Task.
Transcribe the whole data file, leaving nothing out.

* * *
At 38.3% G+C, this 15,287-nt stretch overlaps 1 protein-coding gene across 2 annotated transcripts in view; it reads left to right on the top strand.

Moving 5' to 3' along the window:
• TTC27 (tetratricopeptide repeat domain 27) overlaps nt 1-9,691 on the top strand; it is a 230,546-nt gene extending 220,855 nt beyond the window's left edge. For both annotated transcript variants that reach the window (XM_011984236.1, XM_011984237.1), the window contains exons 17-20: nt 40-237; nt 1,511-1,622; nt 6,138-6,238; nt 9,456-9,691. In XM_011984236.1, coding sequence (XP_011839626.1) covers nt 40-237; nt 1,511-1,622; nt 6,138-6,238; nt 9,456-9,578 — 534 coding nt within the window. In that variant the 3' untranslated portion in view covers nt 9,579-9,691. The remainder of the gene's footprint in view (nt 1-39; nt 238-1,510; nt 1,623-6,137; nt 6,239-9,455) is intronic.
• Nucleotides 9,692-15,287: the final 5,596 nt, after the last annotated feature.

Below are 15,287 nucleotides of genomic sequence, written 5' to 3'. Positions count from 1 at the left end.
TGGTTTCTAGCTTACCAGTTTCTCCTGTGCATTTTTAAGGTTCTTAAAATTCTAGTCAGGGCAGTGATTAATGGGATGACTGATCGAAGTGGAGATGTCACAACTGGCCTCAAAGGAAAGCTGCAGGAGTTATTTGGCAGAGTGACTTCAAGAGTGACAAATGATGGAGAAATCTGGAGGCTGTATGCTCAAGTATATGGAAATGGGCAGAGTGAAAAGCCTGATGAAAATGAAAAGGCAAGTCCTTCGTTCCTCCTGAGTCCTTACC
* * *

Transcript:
At 38.3% G+C, this 15,287-nt stretch overlaps 1 protein-coding gene across 2 annotated transcripts in view; it reads left to right on the top strand.

Moving 5' to 3' along the window:
• TTC27 (tetratricopeptide repeat domain 27) overlaps nt 1-9,691 on the top strand; it is a 230,546-nt gene extending 220,855 nt beyond the window's left edge. For both annotated transcript variants that reach the window (XM_011984236.1, XM_011984237.1), the window contains exons 17-20: nt 40-237; nt 1,511-1,622; nt 6,138-6,238; nt 9,456-9,691. In XM_011984236.1, coding sequence (XP_011839626.1) covers nt 40-237; nt 1,511-1,622; nt 6,138-6,238; nt 9,456-9,578 — 534 coding nt within the window. In that variant the 3' untranslated portion in view covers nt 9,579-9,691. The remainder of the gene's footprint in view (nt 1-39; nt 238-1,510; nt 1,623-6,137; nt 6,239-9,455) is intronic.
• Nucleotides 9,692-15,287: the final 5,596 nt, after the last annotated feature.

Below are 15,287 nucleotides of genomic sequence, written 5' to 3'. Positions count from 1 at the left end.
TGGTTTCTAGCTTACCAGTTTCTCCTGTGCATTTTTAAGGTTCTTAAAATTCTAGTCAGGGCAGTGATTAATGGGATGACTGATCGAAGTGGAGATGTCACAACTGGCCTCAAAGGAAAGCTGCAGGAGTTATTTGGCAGAGTGACTTCAAGAGTGACAAATGATGGAGAAATCTGGAGGCTGTATGCTCAAGTATATGGAAATGGGCAGAGTGAAAAGCCTGATGAAAATGAAAAGGCAAGTCCTTCGTTCCTCCTGAGTCCTTACC